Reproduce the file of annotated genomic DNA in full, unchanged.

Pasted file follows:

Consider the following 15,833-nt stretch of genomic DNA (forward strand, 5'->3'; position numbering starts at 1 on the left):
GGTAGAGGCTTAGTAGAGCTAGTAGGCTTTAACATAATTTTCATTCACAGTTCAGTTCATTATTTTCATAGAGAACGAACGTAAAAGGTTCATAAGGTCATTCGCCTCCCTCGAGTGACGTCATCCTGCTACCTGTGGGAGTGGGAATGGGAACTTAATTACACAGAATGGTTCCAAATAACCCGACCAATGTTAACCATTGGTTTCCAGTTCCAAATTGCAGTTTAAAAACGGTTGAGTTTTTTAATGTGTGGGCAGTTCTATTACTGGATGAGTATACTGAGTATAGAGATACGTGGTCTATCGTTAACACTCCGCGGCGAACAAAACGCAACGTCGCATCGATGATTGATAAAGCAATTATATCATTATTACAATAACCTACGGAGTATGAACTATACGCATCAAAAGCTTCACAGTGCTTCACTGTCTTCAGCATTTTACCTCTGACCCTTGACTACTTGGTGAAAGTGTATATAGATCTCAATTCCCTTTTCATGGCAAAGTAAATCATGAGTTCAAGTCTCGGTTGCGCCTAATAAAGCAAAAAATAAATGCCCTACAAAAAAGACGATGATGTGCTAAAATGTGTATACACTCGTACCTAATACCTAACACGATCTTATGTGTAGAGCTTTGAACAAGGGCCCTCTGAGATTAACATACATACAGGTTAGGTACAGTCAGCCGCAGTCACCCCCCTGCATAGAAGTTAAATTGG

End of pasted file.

Consider the following 15,833-nt stretch of genomic DNA (forward strand, 5'->3'; position numbering starts at 1 on the left):
GGTAGAGGCTTAGTAGAGCTAGTAGGCTTTAACATAATTTTCATTCACAGTTCAGTTCATTATTTTCATAGAGAACGAACGTAAAAGGTTCATAAGGTCATTCGCCTCCCTCGAGTGACGTCATCCTGCTACCTGTGGGAGTGGGAATGGGAACTTAATTACACAGAATGGTTCCAAATAACCCGACCAATGTTAACCATTGGTTTCCAGTTCCAAATTGCAGTTTAAAAACGGTTGAGTTTTTTAATGTGTGGGCAGTTCTATTACTGGATGAGTATACTGAGTATAGAGATACGTGGTCTATCGTTAACACTCCGCGGCGAACAAAACGCAACGTCGCATCGATGATTGATAAAGCAATTATATCATTATTACAATAACCTACGGAGTATGAACTATACGCATCAAAAGCTTCACAGTGCTTCACTGTCTTCAGCATTTTACCTCTGACCCTTGACTACTTGGTGAAAGTGTATATAGATCTCAATTCCCTTTTCATGGCAAAGTAAATCATGAGTTCAAGTCTCGGTTGCGCCTAATAAAGCAAAAAATAAATGCCCTACAAAAAAGACGATGATGTGCTAAAATGTGTATACACTCGTACCTAATACCTAACACGATCTTATGTGTAGAGCTTTGAACAAGGGCCCTCTGAGATTAACATACATACAGGTTAGGTACAGTCAGCCGCAGTCACCCCCCTGCATAGAAGTTAAATTGG